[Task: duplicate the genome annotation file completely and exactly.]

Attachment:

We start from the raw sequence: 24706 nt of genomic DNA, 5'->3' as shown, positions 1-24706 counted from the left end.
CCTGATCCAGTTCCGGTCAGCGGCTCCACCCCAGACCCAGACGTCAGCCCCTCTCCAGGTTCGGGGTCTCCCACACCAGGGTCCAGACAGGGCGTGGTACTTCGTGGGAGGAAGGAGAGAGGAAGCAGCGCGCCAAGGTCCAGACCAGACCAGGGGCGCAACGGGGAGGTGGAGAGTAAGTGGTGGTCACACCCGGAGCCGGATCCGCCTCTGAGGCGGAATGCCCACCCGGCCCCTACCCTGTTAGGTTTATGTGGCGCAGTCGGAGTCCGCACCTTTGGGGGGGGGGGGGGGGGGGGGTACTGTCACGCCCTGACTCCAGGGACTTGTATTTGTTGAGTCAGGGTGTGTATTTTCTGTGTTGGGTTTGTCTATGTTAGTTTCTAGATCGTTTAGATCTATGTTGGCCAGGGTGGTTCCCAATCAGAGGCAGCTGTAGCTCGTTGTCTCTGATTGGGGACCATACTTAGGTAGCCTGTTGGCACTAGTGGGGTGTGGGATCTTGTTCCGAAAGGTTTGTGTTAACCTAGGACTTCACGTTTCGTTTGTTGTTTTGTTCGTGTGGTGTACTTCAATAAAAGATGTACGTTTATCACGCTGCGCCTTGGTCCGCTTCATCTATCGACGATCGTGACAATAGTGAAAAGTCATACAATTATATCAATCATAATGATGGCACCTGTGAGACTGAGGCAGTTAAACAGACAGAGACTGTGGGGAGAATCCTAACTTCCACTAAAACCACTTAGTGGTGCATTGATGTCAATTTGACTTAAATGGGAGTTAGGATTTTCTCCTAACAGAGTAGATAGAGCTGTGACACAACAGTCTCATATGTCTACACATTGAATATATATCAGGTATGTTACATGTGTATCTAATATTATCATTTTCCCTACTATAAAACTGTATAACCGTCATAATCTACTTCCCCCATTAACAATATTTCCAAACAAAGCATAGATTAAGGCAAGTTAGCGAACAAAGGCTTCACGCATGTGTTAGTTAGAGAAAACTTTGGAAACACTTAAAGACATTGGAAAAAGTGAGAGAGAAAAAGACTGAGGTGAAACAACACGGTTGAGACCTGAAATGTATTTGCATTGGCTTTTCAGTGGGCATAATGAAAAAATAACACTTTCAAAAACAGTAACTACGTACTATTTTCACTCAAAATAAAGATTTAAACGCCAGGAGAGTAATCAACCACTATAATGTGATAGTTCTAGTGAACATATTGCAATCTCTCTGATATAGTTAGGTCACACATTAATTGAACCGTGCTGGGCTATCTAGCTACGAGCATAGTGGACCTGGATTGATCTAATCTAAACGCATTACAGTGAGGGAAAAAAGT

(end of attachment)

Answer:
We start from the raw sequence: 24706 nt of genomic DNA, 5'->3' as shown, positions 1-24706 counted from the left end.
CCTGATCCAGTTCCGGTCAGCGGCTCCACCCCAGACCCAGACGTCAGCCCCTCTCCAGGTTCGGGGTCTCCCACACCAGGGTCCAGACAGGGCGTGGTACTTCGTGGGAGGAAGGAGAGAGGAAGCAGCGCGCCAAGGTCCAGACCAGACCAGGGGCGCAACGGGGAGGTGGAGAGTAAGTGGTGGTCACACCCGGAGCCGGATCCGCCTCTGAGGCGGAATGCCCACCCGGCCCCTACCCTGTTAGGTTTATGTGGCGCAGTCGGAGTCCGCACCTTTGGGGGGGGGGGGGGGGGGGGGTACTGTCACGCCCTGACTCCAGGGACTTGTATTTGTTGAGTCAGGGTGTGTATTTTCTGTGTTGGGTTTGTCTATGTTAGTTTCTAGATCGTTTAGATCTATGTTGGCCAGGGTGGTTCCCAATCAGAGGCAGCTGTAGCTCGTTGTCTCTGATTGGGGACCATACTTAGGTAGCCTGTTGGCACTAGTGGGGTGTGGGATCTTGTTCCGAAAGGTTTGTGTTAACCTAGGACTTCACGTTTCGTTTGTTGTTTTGTTCGTGTGGTGTACTTCAATAAAAGATGTACGTTTATCACGCTGCGCCTTGGTCCGCTTCATCTATCGACGATCGTGACAATAGTGAAAAGTCATACAATTATATCAATCATAATGATGGCACCTGTGAGACTGAGGCAGTTAAACAGACAGAGACTGTGGGGAGAATCCTAACTTCCACTAAAACCACTTAGTGGTGCATTGATGTCAATTTGACTTAAATGGGAGTTAGGATTTTCTCCTAACAGAGTAGATAGAGCTGTGACACAACAGTCTCATATGTCTACACATTGAATATATATCAGGTATGTTACATGTGTATCTAATATTATCATTTTCCCTACTATAAAACTGTATAACCGTCATAATCTACTTCCCCCATTAACAATATTTCCAAACAAAGCATAGATTAAGGCAAGTTAGCGAACAAAGGCTTCACGCATGTGTTAGTTAGAGAAAACTTTGGAAACACTTAAAGACATTGGAAAAAGTGAGAGAGAAAAAGACTGAGGTGAAACAACACGGTTGAGACCTGAAATGTATTTGCATTGGCTTTTCAGTGGGCATAATGAAAAAATAACACTTTCAAAAACAGTAACTACGTACTATTTTCACTCAAAATAAAGATTTAAACGCCAGGAGAGTAATCAACCACTATAATGTGATAGTTCTAGTGAACATATTGCAATCTCTCTGATATAGTTAGGTCACACATTAATTGAACCGTGCTGGGCTATCTAGCTACGAGCATAGTGGACCTGGATTGATCTAATCTAAACGCATTACAGTGAGGGAAAAAAGT